Promote local vehicles

With no foreign vehicles flooding the Sri Lankan market, the Government, together with local vehicle manufacturers, must act fast to invest in the marketing and promoting of locally assembled vehicles: creating customer awareness, confidence, and local brand preference is key. This marketing drive must be coupled with expansion in locally manufactured vehicle portfolios to ensure that customers have choice, accessibility, and options when shopping locally.

Attract smart capital

Bringing in smart capital – investments that attract money plus talent – is a green pasture for local vehicle assembly plants during this period of import restrictions. Policies must be in place to usher in this sort of investment. On the other hand, any party – be it an international manufacturer or local individual – willing and capable to invest in assembly plants or manufacturing operations in Sri Lanka must be encouraged. 

With vehicle prices skyrocketing and automotive supplies stagnant, prospective customers and existing vehicle owners must keep abreast of buying and selling opportunities. Stax offers guidelines on how to navigate this supply-constrained market conditions.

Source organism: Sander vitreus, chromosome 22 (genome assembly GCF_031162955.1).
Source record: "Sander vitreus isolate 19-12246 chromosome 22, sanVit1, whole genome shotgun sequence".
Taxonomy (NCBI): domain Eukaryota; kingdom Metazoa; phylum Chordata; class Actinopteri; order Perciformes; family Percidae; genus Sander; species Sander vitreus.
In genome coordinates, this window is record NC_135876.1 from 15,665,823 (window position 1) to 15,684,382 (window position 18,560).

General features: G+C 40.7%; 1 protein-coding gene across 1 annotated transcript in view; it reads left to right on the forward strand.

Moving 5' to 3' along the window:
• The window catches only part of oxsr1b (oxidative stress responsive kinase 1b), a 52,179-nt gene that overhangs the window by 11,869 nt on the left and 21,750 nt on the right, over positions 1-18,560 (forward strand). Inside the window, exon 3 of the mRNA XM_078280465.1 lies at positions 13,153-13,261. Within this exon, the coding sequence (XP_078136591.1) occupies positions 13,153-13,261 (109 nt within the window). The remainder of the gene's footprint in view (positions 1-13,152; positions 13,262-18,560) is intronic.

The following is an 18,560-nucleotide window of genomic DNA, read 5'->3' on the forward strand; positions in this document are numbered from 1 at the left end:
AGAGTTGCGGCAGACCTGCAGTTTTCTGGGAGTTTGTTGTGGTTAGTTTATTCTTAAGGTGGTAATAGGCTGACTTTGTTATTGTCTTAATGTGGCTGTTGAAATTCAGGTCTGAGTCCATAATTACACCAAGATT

Be informed

Customers looking to buy new vehicles must be well informed. Seeking clean, complete records of vehicles that have a good service history with high-quality service agents is essential for ensuring that you buy a vehicle that is worthy of the price you will be paying. Adopting a wait-and-see approach will also be strategic given the high prices prevailing in the market if an investment is what you seek. 


The year of manufacture used to be a buyer’s yardstick to assess a vehicle’s age. However, due to the scarcity of vehicles today, the market is being driven by low mileage and sound conditions, irrespective of the year and auction status of vehicles. Customers must opt for a good vehicle with low mileage from among the limited selection available in the country. With the import restrictions curtailing the possibility of bringing down the vehicle of your preference, mileage is overpowering models and features as the deciding factor. 

First-time vehicle buyers are advised to wait until the market resumes normalcy. However, vehicle purchases for upgrading reasons are justified when balancing quality and price. For instance, consumer buying power coupled with all-time high vehicle prices, has created more demand for older European vehicle models because of their perceived quality and luxury among prospective buyers. 

Given that the Government’s ban on importing vehicles can be predicted to continue until the end of 2021 to reboot economic growth and stabilise the rupee, it is necessary to relook at how we buy and sell vehicles to overhaul the local market to be a self-sustainable and value-driving one.